Tory fantasists being forced to confront reality

Notes from the front of 24-10-2017

Tory fantasists being forced to confront reality

The course of the UK-EU negotiations on Brexit are at deadlock, according to both chief EU negotiator Michel Barnier and EU Commission President Jean-Claude Juncker, while the denial by EU Council President Donald Tusk is clearly designed to relieve some of the political pressure on Theresa May.

The pressure continues to build because the fantasies that the Tory leaders have been peddling, and some even seem to believe, are being met by the harsh reality of Brexit. The EU has ruled that it cannot open trade talks as there has been insufficient progress to on its three key issues, citizens’ rights, the Irish border and the divorce bill. Last weekend the press carried a wide variety of estimates of what the eventual divorce bill might be, with even Brexit-supporting media suggesting various multiples of the £20 billion that has so far been offered.

Other issues remain. Citizens’ rights was the first item tabled by the EU at the end of May, along with detailed proposals that the UK is opposing. The Tory government has no intention of allowing a Brexit of guaranteed rights. The Irish border question is even more intractable. With one part of Ireland in the Single Market and the other outside, the sole workable solution that has been proposed is to set the border in the Irish Sea, which would be a major impetus to Irish reunification and is therefore also unacceptable to the government.

The pressure is intensifying because big business and finance have made it clear they are unwilling to invest, and will consider relocation even in the short-term if there is no agreement on a transition phase of at least two years. Five major employers’ organisations have written to Brexit Secretary David Davis saying that time is running out to reach a transition arrangement before they begin to budget and plan for the 2018-2019 period. This follows the tweet of the head of Goldman Sachs saying he ‘was going to be spending more time in Frankfurt.’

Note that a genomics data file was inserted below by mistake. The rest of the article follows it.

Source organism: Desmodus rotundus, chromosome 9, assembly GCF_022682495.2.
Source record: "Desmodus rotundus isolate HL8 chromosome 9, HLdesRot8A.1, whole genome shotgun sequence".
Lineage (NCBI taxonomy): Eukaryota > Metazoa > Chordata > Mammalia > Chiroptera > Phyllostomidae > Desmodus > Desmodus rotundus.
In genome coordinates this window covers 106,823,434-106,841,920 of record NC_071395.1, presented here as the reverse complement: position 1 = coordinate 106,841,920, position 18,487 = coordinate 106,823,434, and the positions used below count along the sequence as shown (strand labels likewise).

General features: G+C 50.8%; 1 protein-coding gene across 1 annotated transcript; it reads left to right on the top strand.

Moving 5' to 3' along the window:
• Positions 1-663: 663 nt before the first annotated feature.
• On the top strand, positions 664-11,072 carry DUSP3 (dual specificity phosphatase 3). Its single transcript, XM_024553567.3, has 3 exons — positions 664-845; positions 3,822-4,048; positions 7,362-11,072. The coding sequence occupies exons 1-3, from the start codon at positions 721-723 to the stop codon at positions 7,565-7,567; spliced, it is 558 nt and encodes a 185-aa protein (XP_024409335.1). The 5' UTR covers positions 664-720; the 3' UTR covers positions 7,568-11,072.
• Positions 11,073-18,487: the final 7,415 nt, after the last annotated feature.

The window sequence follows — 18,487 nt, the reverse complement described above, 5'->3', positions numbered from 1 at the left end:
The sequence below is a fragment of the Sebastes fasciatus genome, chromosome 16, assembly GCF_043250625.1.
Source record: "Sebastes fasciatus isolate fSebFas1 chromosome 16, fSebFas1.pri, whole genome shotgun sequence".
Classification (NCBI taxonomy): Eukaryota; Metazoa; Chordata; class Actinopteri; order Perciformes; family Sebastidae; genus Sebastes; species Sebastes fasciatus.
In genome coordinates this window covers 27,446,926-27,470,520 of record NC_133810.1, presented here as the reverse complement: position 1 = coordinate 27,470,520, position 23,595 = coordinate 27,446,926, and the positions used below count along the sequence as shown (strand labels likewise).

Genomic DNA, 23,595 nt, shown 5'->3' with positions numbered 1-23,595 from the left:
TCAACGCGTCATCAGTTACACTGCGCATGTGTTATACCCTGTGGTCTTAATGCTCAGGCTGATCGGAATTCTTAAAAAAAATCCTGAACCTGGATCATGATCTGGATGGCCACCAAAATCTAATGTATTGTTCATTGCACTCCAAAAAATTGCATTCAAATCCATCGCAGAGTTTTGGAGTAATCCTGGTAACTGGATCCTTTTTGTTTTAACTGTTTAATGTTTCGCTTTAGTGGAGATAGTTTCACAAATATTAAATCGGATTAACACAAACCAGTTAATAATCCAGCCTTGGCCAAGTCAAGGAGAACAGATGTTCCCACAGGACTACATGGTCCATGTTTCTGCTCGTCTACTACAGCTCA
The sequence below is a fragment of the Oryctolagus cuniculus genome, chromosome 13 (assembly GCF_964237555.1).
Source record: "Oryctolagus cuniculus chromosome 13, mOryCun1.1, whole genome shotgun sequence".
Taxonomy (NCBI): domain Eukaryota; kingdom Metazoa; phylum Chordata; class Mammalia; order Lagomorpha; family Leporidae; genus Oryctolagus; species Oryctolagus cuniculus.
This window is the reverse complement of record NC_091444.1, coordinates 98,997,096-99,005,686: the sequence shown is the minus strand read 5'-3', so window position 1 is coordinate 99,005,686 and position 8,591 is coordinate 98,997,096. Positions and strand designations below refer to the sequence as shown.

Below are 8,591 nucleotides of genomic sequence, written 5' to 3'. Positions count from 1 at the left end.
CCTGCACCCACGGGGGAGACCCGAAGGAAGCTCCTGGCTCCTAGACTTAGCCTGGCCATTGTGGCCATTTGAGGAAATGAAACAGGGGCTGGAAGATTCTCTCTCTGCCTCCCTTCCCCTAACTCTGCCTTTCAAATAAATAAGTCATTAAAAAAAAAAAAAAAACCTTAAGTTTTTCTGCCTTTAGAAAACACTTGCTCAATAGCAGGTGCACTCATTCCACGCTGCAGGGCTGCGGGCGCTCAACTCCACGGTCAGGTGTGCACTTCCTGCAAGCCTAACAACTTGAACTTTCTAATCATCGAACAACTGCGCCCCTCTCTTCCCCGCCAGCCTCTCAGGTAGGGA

The reality is that literally millions of jobs currently depend on the UK’s membership of the Single Market. According the OECD 2.8 million UK jobs are directly dependent on trade with the EU. A much larger number will be indirectly dependent on it. In addition, the EU has trade agreements with over fifty countries. Liam Fox’s assertion that these deals can just be ‘cut and paste with Brexit’ is meaningless nonsense. This would be a unilateral decision by the UK to allow imports. None of the fifty countries would be obliged to accept those same terms from UK exports once Britain left the Single Market. 6.6 million jobs in total are directly dependent on exports.

Theresa May reportedly used the ogre of the waiting Boris Johnson in order to try to wring concessions from the EU leaders. This highlights the wider point that all along that the Tory party has been a seething mess of factions, splits, and personal ambitions. The political divide contains diametrically opposite positions on the EU. If the current paralysis continues, it would lead to crashing out of the Singe Market on WTO terms, much higher inflation, company relocations and huge jobs losses.

Labour has been right to increasingly distance itself from the Tories’ Brexit debacle. It has said it will not vote for the EU withdrawal bill without a parliamentary vote on the terms of Brexit as well as a minimum 2-year transition period, the devolution of powers to the elected parliaments and assemblies, along with legal guarantees for citizens, workers, consumers and for the environment. Importantly, it will work with Tory rebels and others to achieve this.

This is the Labour party acting as the government-in-waiting on the decisive issue of Brexit. Many previous Labour leaderships would have been acting to prop up the Tories in time of crisis. Instead, Labour is intervening to maximise the splits in the Tories to its own benefit and to the benefit of the overwhelming majority in Britain. It continues to rise in the polls as a result.